While Washington continues to debate the merits of a comprehensive immigration reform, a pair of recent studies has shown that while legalizing the status of those working in the United States illegally could help the economy, the road is paved with institutional dangers.
A joint study released by the Center for American Progress (CAP) and Immigration Policy Center—entitled Raising the Floor for American Workers: The Economic Benefits of Comprehensive Immigration Reform—found that bringing the approximately 12 million unauthorized immigrants into the “official” economy would add some $1.5 trillion to the GDP over 10 years.
In the short term (three years) it would generate $4.5 billion to $5.4 billion in additional tax revenue and consumer spending sufficient to support 750,000 to 900,000 jobs, the research also found.
Angela M. Kelley, vice president for immigration policy and advocacy at CAP, said lawmakers should keep these numbers in mind. “It would be to their peril to be short-sighted and not pass comprehensive immigration reform legislation that will reverberate across the economy and help all Americans.”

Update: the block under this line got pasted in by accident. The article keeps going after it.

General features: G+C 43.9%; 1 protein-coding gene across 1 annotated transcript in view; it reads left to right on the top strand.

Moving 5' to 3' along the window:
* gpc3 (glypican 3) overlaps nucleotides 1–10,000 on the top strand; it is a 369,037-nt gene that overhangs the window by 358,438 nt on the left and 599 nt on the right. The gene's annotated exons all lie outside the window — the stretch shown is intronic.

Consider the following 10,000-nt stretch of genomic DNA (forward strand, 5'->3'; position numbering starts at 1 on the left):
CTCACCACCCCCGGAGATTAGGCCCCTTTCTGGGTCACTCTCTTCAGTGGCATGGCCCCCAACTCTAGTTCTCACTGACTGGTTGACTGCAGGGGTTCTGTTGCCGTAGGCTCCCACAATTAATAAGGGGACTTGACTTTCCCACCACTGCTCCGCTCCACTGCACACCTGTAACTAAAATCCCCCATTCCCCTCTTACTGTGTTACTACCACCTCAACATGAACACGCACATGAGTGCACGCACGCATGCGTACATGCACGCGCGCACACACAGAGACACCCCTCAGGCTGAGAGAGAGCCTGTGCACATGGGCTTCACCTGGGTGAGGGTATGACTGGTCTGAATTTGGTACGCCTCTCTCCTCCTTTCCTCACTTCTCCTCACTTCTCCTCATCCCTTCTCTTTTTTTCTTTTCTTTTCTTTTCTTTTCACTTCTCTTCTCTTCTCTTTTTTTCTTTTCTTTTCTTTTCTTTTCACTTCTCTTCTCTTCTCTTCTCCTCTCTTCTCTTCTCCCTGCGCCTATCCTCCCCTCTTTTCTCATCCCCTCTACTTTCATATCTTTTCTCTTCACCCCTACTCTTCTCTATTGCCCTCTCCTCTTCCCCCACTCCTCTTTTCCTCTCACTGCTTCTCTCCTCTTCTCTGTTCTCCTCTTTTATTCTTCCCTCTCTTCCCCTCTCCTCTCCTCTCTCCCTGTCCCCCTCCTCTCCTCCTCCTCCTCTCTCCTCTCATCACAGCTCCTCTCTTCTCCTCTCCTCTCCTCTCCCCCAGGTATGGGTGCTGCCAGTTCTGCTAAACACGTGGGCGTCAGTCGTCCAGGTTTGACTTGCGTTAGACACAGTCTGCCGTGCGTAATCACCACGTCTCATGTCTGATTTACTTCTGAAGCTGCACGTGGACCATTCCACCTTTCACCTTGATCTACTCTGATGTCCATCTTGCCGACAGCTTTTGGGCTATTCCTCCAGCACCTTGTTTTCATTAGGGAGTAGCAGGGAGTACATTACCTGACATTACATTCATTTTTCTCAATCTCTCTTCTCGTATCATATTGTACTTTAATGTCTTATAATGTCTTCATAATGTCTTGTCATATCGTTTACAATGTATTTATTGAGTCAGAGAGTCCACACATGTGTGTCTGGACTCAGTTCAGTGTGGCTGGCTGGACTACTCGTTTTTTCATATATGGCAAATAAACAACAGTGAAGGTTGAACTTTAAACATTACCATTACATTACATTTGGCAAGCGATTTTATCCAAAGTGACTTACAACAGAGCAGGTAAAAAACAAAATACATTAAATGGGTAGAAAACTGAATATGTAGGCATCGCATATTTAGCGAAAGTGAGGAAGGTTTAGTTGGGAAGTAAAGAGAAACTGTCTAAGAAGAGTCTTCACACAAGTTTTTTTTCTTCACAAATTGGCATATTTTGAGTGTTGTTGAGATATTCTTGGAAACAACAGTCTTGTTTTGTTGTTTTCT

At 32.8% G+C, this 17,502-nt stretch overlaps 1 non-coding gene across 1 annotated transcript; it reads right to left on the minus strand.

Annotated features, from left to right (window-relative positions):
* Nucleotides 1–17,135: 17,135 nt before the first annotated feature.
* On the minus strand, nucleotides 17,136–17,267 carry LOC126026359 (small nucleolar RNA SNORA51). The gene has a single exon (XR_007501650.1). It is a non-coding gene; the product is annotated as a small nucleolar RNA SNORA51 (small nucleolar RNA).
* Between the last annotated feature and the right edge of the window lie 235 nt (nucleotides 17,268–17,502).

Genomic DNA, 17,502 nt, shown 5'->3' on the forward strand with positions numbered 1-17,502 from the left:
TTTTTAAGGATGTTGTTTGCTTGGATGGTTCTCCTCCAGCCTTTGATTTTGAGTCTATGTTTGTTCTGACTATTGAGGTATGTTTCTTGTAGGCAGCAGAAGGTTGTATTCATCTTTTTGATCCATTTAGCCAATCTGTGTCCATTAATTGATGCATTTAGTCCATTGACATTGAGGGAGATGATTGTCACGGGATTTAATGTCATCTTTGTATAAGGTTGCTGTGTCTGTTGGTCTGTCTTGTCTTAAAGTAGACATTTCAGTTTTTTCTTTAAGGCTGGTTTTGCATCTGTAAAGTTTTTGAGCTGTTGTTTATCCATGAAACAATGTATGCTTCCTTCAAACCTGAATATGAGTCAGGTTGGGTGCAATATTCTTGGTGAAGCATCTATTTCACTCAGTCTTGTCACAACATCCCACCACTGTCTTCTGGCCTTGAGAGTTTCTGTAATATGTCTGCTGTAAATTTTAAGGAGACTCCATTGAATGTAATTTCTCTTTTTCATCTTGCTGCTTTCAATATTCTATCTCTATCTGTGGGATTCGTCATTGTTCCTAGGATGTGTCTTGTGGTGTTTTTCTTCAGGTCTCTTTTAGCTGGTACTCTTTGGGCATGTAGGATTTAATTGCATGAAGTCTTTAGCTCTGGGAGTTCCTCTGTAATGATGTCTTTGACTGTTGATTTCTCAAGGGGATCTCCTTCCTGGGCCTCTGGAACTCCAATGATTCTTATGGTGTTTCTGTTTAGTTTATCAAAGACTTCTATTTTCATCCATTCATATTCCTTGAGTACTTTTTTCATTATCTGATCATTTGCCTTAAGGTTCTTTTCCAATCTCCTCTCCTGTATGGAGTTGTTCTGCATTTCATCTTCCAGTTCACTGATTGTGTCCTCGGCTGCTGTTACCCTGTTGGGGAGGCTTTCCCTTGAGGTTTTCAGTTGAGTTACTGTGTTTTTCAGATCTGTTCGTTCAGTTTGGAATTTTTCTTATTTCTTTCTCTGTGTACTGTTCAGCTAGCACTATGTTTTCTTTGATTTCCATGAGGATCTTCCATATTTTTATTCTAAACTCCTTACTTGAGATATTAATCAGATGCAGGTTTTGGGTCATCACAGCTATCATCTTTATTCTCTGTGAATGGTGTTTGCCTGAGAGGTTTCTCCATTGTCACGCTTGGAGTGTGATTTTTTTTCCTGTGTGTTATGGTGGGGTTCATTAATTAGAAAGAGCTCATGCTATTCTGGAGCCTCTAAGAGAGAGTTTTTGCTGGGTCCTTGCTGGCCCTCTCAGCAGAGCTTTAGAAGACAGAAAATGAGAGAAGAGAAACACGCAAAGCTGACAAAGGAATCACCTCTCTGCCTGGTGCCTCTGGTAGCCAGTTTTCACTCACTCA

However, a report published by the Center for Immigration Studies (CIS) highlighted the problems with the 1986 Immigration Reform and Control Act legalization program, which it says provides a cautionary tale.
According to CIS, the Immigration and Naturalization Service (INS) did not act as a law-enforcement agency but a “typical” governmental agency and usually approved applicants’ petitions.
The organization also stressed that the INS failed to establish a credible decision-making process that severely hampered the detection of fraud.